Garden catalogues sing the song of the sirens. They promise everything our conscious minds say is impossible: plants that are maintenance free, deer and rabbit resistant, drought tolerant, and that flower in sun or shade from May to September.
We know that this can’t be – that no plant can do all these things – but we are led on like the enchanted to break our hopes on the rocks of reality every year. Plants get eaten by critters or develop diseases, they need water and fertilizer, and in spite of our coddling, they sometimes perversely insist on dying. But oh, how easy it is to buy into the ideal world catalogues portray.
I once ordered a rose pictured in a luscious shade of coral pink. The picture in the catalogue more that sold me – it seduced me. I could almost smell the perfume through the glossy page. I began to think that I could no longer have a garden unless this rose was growing in it. I began to think that if I didn’t order it right away…I might not get it. So I did.
The real plant couldn’t begin to compete with the one my imagination had embellished from the photograph. Its flowers sagged and looked like wadded-up tissues. The colour was off, turning into washed-out pink instead of glowing coral. The plant got blackspot, aphids, thrips and mildew. In short, the equivalent of a leper. And then, it flatly refused to grow taller than 12 inches. I tended this stunted collection of sticks all summer; grumbling bitterly and promised myself I would never be taken in again. Naturally I have failed.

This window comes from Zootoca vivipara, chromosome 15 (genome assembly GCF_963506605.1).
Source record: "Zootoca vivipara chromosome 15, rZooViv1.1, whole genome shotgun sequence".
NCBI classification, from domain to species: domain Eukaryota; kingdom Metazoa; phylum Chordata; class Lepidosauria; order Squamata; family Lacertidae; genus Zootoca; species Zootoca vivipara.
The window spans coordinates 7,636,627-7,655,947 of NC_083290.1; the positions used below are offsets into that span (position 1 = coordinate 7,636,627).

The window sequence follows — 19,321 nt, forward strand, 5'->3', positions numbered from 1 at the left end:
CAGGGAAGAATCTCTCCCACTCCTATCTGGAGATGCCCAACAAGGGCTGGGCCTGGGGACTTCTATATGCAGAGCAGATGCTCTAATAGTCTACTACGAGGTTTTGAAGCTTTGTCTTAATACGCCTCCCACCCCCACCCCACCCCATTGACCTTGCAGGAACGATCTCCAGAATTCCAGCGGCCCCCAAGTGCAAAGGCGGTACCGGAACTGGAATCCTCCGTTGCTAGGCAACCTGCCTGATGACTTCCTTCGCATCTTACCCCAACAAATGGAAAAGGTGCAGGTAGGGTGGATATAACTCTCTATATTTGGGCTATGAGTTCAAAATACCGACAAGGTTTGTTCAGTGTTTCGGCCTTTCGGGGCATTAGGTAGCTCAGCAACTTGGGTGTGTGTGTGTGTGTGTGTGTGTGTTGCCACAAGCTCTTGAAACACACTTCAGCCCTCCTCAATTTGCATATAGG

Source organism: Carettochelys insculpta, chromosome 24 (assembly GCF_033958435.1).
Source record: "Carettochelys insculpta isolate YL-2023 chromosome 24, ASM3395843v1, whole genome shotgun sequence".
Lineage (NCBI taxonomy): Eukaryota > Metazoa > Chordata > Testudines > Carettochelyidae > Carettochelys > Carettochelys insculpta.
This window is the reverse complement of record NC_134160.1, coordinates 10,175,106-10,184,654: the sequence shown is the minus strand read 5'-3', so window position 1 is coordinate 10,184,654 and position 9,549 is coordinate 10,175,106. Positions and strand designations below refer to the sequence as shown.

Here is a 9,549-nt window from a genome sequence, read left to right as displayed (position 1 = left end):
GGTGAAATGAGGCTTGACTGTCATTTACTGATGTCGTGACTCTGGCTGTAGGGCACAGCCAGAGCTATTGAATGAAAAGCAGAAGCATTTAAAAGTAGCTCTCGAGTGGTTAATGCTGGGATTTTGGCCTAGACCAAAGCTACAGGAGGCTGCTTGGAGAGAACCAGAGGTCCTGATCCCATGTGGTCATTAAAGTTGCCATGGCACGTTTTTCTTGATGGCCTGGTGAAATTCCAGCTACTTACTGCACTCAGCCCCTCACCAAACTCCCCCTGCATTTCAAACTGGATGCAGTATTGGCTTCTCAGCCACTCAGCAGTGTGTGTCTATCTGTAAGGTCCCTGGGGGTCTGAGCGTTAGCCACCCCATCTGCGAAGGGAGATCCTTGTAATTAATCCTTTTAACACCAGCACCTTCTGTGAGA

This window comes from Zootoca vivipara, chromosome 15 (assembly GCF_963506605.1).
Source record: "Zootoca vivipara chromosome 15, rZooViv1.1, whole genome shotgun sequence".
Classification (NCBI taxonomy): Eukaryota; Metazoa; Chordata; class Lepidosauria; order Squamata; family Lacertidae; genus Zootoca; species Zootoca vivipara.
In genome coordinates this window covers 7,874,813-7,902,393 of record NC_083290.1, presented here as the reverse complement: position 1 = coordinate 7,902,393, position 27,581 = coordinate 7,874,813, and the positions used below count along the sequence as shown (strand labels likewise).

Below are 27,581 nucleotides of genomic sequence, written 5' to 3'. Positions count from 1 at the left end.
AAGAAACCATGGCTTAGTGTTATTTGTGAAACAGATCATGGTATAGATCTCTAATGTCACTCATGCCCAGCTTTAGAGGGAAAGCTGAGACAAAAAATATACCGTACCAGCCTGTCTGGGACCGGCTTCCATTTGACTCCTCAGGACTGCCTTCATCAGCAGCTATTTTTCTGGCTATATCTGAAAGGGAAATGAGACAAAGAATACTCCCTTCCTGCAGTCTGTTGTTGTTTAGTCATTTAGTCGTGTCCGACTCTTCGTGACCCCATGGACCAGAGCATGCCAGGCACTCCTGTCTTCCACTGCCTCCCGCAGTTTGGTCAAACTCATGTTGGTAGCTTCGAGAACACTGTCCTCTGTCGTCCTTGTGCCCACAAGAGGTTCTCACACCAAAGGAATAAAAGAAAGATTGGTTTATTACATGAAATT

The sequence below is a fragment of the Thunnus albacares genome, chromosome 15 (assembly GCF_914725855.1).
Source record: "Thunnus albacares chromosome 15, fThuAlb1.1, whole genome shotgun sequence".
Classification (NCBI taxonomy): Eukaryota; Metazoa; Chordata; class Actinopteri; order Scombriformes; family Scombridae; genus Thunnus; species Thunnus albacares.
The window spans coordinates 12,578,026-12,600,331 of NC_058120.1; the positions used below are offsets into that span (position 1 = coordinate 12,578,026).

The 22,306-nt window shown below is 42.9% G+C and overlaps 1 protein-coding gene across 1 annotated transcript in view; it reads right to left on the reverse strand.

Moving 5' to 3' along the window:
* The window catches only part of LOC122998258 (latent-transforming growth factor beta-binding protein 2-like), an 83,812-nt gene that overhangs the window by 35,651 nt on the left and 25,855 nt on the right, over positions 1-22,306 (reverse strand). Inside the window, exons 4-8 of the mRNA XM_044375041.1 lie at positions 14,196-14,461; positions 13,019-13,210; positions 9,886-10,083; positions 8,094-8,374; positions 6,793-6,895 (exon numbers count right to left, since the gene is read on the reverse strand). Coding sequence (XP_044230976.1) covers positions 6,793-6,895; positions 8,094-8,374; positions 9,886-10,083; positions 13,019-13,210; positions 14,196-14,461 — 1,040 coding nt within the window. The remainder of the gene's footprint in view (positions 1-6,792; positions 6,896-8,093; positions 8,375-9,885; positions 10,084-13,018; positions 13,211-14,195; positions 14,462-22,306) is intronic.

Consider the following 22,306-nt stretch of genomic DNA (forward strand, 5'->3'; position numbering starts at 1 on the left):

Even if I withstand the lure of colour, I often forget that the plants in the catalogue are mature specimens. So when my bareroot plants arrive in the mail looking like a bunch of dehydrated parsley, it’s a huge disappointment. It positively rebuffs my attempts to think of it as alive. And when it revives in the garden, by then I have forgotten its eventual height and spread. As a result, it usually gets tucked in where it will inevitably crowd out its neighbour or die.
The fact that garden catalogues start to arrive in the dead of winter is no accident. In the north, we’re starved for anything lush and green to relieve the gray winter landscape. And when we’re most vulnerable, enter the catalogues with their soft words and sweet pictures.
Do I go each day to the mailbox with trepidation? Do I regard the catalogues with suspicion and mistrust? No way! I skip out to the box and feast my eyes on the newest arrivals. I bring them into the house, I gaze at them longingly, and I pick up my pencil and order more plants I can afford or fit into the garden. I’ll get taken in again because I want it all to be true. And who knows? Maybe this year it will be…
Ginny Schleihauf is chairperson of the Sarnia Gardeners’ Club